Well I needed a puck and happened to have 2 pounds of these cast nodes ranging from white cast 2.1% C, to gray cast, past 3%. Maybe some bits of steel in the mix, but overall cast. With it I added a chunk of crucible steel I made in the past that crossed into the 2.2% range. Then I really wanted around .005% V and added W2 to the melt to bring the carbon level down and add my Vanadium. 

 

But yea, I usually just break a chunk of hearth steel I to pieces, add glass and melt. Way too many melts resulting in the ~1.6, 1.7% range to call it coincidence at this point.

 

Sorry for the hijack.

Edited by Daniel Cauble
Link to post
Share on other sites

Wrong guy, I mispoke. I contacted that particular archaeologist because I noticed a very high similarity in materials. I then found out he has been following my work already for awhile, so that was reassuring.

 

I was approached by a metallographer to take micros of one of my pucks awhile back.

 

Which reminds me that I need to send that.

Link to post
Share on other sites
  • 1 year later...

Good Job on your first attempt AJ.  It was a good test for seeing if you can get hot enough. For now though I suggest you make a basic blown burner and make sure you put a lid on that crucible.. having an open crucible will add several extra failure points and that is something that you want to avoid.  Just stick a section of brick on it to keep the atmosphere away so you don't get too much porosity in your ingot..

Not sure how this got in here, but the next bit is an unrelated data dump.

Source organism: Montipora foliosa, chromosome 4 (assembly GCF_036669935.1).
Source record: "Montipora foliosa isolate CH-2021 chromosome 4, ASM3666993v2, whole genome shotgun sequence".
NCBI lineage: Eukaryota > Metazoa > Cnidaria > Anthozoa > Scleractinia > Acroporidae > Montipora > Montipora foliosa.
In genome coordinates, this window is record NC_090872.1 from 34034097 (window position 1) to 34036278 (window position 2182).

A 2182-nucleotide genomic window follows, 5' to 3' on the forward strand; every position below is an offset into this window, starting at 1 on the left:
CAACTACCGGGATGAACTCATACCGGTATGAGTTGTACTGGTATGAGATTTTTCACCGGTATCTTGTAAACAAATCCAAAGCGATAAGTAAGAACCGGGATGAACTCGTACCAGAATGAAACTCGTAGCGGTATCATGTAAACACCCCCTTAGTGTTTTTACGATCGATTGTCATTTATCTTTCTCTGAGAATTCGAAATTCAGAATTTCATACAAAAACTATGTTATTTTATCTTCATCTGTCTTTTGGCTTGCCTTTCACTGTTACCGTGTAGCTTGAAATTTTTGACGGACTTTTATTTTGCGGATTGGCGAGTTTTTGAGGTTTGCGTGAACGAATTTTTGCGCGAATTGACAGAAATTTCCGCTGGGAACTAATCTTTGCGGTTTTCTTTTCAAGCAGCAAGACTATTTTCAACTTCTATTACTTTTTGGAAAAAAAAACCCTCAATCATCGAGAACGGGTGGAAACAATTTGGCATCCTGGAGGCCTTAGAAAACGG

Second thing... only use known ingredients especially when starting out. Using ingredients with unknown elemental composition is inviting Murphy to the party.. the source of cast iron, grey cast iron brake rotors has between 2 and 4% Carbon and it is high in Silicone which makes graphite form in the ingot (the grey in grey cast iron).  Also adding Aluminium to "kill" the ingot is something that unfortunately Al and John did in their paper but it is a bad idea also.  You need to keep Aluminium far from your ingots, it will also aid in forcing carbon out as graphite in your ingot.  Graphite is your enemy when forging ingots, it makes them brittle and they will crumble under the hammer. There are ways to avoid disaster when forging ingots which contain graphite forming ingredients but they are not something that a beginning smith would be able to do easily, it is like dancing on a knife edge....

Link to post
Share on other sites

Create an account or sign in to comment

You need to be a member in order to leave a comment

Create an account

Sign up for a new account in our community. It's easy!

Register a new account

Sign in

Already have an account? Sign in here.

Sign In Now
×
×
  • Create New...